Russia hopes to regain entry into world sport but there are also numerous critics ahead of a key decision today by the World Anti-Doping Agency (WADA). WADA officials will decide at an executive committee meeting in the Seychelles whether to end the ban of Russia's anti-doping agency RUSADA, as recommended last week by its independent Compliance Review Committee (CRC).
"The years of nigtmares are over," Russia's Sport Express paper said in anticipation of a positive vote. But key witness Grigory Rodchenkov, the former head of Moscow's anti-doping lab who now lives in a secret location in the United States, led the numerous critics.
"Any decision by WADA to reinstate RUSADA - which would then be followed by the reinstatement of the Moscow laboratory - would be a catastrophe for Olympic sport ideals, the fight against doping and the protection of clean athletes," he said in a column Tuesday for US Today. RUSADA was suspended in November 2015 after a WADA probe into a German television documentary which alleged wide-ranging doping practices in the country.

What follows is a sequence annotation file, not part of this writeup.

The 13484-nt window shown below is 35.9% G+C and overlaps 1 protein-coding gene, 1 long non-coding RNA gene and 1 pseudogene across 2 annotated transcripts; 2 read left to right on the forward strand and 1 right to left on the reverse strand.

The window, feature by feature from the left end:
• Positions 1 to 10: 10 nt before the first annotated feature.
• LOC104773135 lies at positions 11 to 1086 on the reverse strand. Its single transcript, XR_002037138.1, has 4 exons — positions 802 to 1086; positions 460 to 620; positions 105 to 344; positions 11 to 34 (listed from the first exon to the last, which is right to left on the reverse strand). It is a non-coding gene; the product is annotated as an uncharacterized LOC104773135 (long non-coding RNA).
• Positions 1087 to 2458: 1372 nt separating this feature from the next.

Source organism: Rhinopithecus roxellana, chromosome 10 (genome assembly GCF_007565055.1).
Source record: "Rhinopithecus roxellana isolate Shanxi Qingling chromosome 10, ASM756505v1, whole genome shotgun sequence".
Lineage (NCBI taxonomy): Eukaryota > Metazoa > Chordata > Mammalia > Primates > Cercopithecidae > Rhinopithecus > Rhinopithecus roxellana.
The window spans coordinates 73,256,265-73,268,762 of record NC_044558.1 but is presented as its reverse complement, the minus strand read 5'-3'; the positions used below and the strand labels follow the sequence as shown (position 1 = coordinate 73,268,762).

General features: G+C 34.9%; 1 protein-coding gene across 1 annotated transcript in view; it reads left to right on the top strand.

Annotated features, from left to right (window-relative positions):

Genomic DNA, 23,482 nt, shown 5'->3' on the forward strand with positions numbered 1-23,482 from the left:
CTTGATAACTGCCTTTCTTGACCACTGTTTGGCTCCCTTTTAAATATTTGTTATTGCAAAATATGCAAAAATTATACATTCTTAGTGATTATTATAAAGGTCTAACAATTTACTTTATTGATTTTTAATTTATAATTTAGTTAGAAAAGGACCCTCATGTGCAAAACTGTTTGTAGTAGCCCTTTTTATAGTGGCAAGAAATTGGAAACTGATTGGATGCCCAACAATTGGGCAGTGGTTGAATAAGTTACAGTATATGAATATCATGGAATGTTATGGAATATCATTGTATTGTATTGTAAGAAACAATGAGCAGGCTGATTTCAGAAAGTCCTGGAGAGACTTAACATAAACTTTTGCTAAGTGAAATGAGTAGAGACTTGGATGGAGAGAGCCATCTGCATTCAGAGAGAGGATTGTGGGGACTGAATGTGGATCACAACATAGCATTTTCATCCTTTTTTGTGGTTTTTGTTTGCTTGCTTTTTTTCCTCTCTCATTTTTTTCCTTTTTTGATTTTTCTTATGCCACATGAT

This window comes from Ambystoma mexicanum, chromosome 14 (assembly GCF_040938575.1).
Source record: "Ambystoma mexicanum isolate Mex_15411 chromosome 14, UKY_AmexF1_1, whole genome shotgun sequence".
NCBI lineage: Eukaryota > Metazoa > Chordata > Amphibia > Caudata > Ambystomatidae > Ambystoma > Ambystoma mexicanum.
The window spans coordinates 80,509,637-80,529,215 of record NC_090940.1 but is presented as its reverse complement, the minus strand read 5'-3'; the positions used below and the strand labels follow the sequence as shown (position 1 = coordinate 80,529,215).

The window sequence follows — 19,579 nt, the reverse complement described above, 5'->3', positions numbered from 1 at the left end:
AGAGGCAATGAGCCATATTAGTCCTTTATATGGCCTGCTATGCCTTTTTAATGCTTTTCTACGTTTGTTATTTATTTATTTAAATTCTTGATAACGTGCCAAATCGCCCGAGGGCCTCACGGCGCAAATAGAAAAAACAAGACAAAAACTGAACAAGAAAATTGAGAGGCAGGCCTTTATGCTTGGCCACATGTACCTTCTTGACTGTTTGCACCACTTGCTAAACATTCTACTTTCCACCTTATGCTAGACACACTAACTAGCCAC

The ruling athletics body IAAF suspended the sport's Russian federation ARAF at the same time but the IAAF has said that ARAF could be reinstated once WADA declares RUSADA compliant again. Two reports from WADA investigator Richard McLaren, with a lot of evidence provided by Rodchenkov, uncovered a system of institutional doping activities involving more than 1,000 athletes, culminating in the tampering of samples at Russia's 2014 home Olympics in Sochi. RUSADA has meanwhile reformed itself into a more independent body and in 2017 was allowed by WADA to plan and coordinate drug testing again. But question marks remain, such as high jumper Danil Lysenko being suspended in summer for violating whereabouts regulations around doping tests, and large numbers of athletes not competing at event in Russia after drug testers showed up.